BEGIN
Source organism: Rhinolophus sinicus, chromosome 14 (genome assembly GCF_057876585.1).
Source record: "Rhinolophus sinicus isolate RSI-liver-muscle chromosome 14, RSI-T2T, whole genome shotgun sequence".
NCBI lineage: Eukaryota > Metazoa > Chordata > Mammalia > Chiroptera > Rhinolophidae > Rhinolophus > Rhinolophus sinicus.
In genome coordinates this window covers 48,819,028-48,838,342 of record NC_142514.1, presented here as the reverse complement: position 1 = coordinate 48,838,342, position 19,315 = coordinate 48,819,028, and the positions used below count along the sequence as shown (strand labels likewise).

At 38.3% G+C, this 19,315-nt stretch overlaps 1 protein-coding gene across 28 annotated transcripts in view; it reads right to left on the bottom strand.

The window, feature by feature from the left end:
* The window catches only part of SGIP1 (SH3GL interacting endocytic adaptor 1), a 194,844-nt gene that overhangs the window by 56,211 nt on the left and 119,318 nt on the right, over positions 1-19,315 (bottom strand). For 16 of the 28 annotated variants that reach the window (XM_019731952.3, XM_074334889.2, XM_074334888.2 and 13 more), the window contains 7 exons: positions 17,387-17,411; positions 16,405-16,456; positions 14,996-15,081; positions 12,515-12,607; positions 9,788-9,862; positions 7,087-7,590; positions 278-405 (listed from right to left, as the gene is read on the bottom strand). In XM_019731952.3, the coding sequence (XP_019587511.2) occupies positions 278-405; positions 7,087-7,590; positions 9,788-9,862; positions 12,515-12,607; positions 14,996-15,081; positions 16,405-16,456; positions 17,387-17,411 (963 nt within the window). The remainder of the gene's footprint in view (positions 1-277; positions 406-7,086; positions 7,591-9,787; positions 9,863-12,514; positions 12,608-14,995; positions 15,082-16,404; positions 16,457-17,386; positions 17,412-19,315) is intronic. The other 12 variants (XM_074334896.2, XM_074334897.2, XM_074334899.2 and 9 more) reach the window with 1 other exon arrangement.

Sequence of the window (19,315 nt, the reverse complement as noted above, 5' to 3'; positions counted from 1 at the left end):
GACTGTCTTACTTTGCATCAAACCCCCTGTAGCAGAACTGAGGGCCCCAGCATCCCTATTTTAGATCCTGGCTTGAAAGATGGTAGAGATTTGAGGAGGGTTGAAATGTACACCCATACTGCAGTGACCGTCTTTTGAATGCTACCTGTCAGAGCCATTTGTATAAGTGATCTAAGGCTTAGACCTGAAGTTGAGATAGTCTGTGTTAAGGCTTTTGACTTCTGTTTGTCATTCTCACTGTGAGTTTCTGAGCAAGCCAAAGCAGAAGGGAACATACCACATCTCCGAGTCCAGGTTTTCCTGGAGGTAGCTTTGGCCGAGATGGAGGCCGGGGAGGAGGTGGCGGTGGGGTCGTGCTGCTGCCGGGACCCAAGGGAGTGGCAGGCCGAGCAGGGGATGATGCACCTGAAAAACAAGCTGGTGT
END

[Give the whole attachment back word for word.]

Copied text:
Source organism: Rhinolophus sinicus, chromosome 14 (genome assembly GCF_057876585.1).
Source record: "Rhinolophus sinicus isolate RSI-liver-muscle chromosome 14, RSI-T2T, whole genome shotgun sequence".
NCBI lineage: Eukaryota > Metazoa > Chordata > Mammalia > Chiroptera > Rhinolophidae > Rhinolophus > Rhinolophus sinicus.
In genome coordinates this window covers 48,819,028-48,838,342 of record NC_142514.1, presented here as the reverse complement: position 1 = coordinate 48,838,342, position 19,315 = coordinate 48,819,028, and the positions used below count along the sequence as shown (strand labels likewise).

At 38.3% G+C, this 19,315-nt stretch overlaps 1 protein-coding gene across 28 annotated transcripts in view; it reads right to left on the bottom strand.

The window, feature by feature from the left end:
* The window catches only part of SGIP1 (SH3GL interacting endocytic adaptor 1), a 194,844-nt gene that overhangs the window by 56,211 nt on the left and 119,318 nt on the right, over positions 1-19,315 (bottom strand). For 16 of the 28 annotated variants that reach the window (XM_019731952.3, XM_074334889.2, XM_074334888.2 and 13 more), the window contains 7 exons: positions 17,387-17,411; positions 16,405-16,456; positions 14,996-15,081; positions 12,515-12,607; positions 9,788-9,862; positions 7,087-7,590; positions 278-405 (listed from right to left, as the gene is read on the bottom strand). In XM_019731952.3, the coding sequence (XP_019587511.2) occupies positions 278-405; positions 7,087-7,590; positions 9,788-9,862; positions 12,515-12,607; positions 14,996-15,081; positions 16,405-16,456; positions 17,387-17,411 (963 nt within the window). The remainder of the gene's footprint in view (positions 1-277; positions 406-7,086; positions 7,591-9,787; positions 9,863-12,514; positions 12,608-14,995; positions 15,082-16,404; positions 16,457-17,386; positions 17,412-19,315) is intronic. The other 12 variants (XM_074334896.2, XM_074334897.2, XM_074334899.2 and 9 more) reach the window with 1 other exon arrangement.

Sequence of the window (19,315 nt, the reverse complement as noted above, 5' to 3'; positions counted from 1 at the left end):
GACTGTCTTACTTTGCATCAAACCCCCTGTAGCAGAACTGAGGGCCCCAGCATCCCTATTTTAGATCCTGGCTTGAAAGATGGTAGAGATTTGAGGAGGGTTGAAATGTACACCCATACTGCAGTGACCGTCTTTTGAATGCTACCTGTCAGAGCCATTTGTATAAGTGATCTAAGGCTTAGACCTGAAGTTGAGATAGTCTGTGTTAAGGCTTTTGACTTCTGTTTGTCATTCTCACTGTGAGTTTCTGAGCAAGCCAAAGCAGAAGGGAACATACCACATCTCCGAGTCCAGGTTTTCCTGGAGGTAGCTTTGGCCGAGATGGAGGCCGGGGAGGAGGTGGCGGTGGGGTCGTGCTGCTGCCGGGACCCAAGGGAGTGGCAGGCCGAGCAGGGGATGATGCACCTGAAAAACAAGCTGGTGT